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    $\begingroup$ You were asked for a detailed answer and you certainly complied! :-) $\endgroup$ Sep 17, 2012 at 6:14

Mostow's theorem actually has a relatively modern textbook treatment, by his early collaborator Gerhard Hochschild: see Theorem 4.3 in VIII.4 of his book Basic Theory of Algebraic Groups and Lie Algebras (GTM 125, Springer, 1981). Hochschild followed the original attempt by Chevalley (in volume 2 of his Theorie des groupes de Lie) to transfer to affine algebraic groups over arbitrary fields the main ideas of Lie group theory. Though this approach eventually becomes unsatisfactory in prime characteristic (especially over fields which are not algebraically closed), as Chevalley recognized, it does work fairly well in characteristic 0.

In particular, Hochschild is able to reformulate in somewhat more modern language some of Mostow's insights into Levi decomposition. For algebraic groups, the unipotent radical supplants the traditional solvable radical in Lie group theory due to the nicer description of solvable algebraic groups and the good behavior of tori. It's worth taking a look at Hochschild's proof of Mostow's theorem and related results, since he provides a fairly elementary unified framework that still makes sense to people working today on more sophisticated problems in algebraic geometry. Any way the proof is approached, it definitely has prerequisites, as the version here by grp illustrates. It's hard to say what version is "easiest", since that depends heavily on the reader's background.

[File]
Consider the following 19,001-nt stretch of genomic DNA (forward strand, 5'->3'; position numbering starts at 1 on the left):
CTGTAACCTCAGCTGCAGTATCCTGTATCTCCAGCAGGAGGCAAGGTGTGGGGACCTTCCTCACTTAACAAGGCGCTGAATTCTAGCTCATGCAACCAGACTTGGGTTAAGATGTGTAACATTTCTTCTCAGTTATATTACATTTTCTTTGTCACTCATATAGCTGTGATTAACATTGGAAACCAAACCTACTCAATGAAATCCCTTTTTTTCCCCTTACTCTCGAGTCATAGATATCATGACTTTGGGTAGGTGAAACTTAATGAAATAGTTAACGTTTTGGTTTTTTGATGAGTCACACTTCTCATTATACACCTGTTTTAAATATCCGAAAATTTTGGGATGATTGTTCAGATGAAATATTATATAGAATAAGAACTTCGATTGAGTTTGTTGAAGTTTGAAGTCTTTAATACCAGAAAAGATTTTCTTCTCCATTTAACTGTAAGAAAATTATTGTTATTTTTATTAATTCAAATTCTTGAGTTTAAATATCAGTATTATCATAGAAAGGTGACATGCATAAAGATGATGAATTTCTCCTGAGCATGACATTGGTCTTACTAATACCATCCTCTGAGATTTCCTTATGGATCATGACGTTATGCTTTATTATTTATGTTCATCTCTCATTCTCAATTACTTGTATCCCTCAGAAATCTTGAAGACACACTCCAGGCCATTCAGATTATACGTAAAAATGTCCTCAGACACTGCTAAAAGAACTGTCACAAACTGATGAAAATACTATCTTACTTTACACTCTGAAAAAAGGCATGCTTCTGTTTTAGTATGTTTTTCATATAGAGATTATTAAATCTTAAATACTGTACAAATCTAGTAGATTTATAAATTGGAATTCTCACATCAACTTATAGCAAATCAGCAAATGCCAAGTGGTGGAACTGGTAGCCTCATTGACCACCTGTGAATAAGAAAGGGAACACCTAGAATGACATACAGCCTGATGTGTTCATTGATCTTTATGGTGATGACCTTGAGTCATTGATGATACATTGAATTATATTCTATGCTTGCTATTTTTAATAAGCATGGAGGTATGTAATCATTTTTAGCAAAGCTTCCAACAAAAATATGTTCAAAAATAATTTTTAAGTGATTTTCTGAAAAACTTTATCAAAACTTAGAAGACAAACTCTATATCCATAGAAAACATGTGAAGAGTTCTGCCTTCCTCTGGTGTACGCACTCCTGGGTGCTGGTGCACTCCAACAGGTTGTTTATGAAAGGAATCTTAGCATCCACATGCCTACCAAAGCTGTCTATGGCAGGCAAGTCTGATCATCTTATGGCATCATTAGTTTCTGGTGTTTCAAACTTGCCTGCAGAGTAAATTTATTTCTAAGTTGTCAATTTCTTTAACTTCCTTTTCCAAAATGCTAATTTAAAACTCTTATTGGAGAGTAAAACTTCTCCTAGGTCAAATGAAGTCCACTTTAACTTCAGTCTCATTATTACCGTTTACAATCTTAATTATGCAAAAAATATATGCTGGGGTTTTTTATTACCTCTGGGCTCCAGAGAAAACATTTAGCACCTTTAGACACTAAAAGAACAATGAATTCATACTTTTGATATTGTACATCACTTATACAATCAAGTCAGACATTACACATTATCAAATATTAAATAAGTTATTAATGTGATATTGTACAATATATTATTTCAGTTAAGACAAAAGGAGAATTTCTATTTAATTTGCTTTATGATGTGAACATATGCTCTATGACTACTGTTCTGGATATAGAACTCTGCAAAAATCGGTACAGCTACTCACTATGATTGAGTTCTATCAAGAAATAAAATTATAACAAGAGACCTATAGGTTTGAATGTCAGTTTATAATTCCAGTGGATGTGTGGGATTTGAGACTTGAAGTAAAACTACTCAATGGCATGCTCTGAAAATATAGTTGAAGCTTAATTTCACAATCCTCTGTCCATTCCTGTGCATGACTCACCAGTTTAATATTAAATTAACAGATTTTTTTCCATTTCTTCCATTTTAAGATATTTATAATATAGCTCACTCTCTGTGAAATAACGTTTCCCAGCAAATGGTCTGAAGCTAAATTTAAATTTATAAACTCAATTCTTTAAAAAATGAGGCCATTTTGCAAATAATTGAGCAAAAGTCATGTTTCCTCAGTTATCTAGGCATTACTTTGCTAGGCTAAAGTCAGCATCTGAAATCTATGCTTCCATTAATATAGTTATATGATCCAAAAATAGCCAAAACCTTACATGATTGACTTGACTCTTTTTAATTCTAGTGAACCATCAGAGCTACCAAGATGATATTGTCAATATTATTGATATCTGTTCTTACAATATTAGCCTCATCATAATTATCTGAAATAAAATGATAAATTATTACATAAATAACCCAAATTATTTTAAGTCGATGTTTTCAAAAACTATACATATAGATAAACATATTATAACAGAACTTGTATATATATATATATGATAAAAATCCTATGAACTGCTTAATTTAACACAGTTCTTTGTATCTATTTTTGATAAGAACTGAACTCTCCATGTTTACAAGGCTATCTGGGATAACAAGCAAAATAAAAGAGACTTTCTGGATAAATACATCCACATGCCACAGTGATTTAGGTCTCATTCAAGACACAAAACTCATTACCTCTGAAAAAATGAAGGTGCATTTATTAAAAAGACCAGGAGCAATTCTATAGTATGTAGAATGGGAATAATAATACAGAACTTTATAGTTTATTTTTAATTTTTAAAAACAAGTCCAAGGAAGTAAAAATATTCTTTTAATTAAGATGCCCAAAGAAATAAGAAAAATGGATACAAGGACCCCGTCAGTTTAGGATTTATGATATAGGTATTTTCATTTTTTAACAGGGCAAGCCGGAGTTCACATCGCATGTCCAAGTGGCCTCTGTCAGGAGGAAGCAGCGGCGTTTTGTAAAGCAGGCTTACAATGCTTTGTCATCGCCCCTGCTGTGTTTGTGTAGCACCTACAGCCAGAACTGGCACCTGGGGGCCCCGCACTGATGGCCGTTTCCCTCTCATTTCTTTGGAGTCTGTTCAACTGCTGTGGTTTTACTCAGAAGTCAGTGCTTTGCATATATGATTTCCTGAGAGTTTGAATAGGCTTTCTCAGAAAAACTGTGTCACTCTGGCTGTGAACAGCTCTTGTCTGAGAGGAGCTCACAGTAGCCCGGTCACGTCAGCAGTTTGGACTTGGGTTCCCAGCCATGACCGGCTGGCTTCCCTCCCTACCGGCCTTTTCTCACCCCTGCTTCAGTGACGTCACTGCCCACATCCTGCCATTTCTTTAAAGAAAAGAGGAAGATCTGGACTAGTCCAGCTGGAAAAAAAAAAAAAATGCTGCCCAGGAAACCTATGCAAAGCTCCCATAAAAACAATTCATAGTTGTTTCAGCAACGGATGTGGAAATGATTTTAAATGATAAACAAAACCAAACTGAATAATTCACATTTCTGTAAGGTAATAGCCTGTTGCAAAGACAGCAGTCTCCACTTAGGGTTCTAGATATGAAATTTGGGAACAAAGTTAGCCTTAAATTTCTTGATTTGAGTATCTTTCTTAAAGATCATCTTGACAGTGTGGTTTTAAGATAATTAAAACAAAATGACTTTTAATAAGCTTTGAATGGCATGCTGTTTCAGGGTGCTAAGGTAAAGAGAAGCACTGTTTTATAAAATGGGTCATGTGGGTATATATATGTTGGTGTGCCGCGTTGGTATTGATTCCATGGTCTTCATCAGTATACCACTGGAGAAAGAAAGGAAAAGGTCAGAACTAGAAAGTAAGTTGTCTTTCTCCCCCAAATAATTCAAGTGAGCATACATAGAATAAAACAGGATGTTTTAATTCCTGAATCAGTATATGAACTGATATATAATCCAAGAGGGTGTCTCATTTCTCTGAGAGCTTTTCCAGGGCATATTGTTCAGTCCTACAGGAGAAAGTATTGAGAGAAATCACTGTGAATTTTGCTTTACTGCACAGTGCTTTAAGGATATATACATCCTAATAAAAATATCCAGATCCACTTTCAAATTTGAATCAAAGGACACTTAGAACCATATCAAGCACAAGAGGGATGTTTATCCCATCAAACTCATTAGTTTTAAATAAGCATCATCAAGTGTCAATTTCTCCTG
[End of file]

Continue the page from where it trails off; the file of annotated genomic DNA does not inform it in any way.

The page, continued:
In any case, Hochschild also points out why the restriction to characteristic 0 is essential. The notion of "reductive" algebraic group is meaningful in any characteristic, but "fully reducible" (or "linearly reductive" in Hochschild's more current language) applies only to tori among the connected algebraic groups in prime characteristic (Nagata). Indeed, there are serious problems with the notion of Levi decomposition (and conjugacy of Levi factors) in the latter case, which George McNinch has recently been studying. Fortunately Mumford's geometric invariant theory survived, due to the proof by Haboush of his conjecture that reductive groups are at least "geometrically reductive" in all characteristics. But Lie groups don't serve well enough as a model for linear algebraic groups in general.

  • $\begingroup$ Thank you, Jim, I will look in Hochschild's book later (I am at a conference now). $\endgroup$ Sep 23, 2012 at 3:20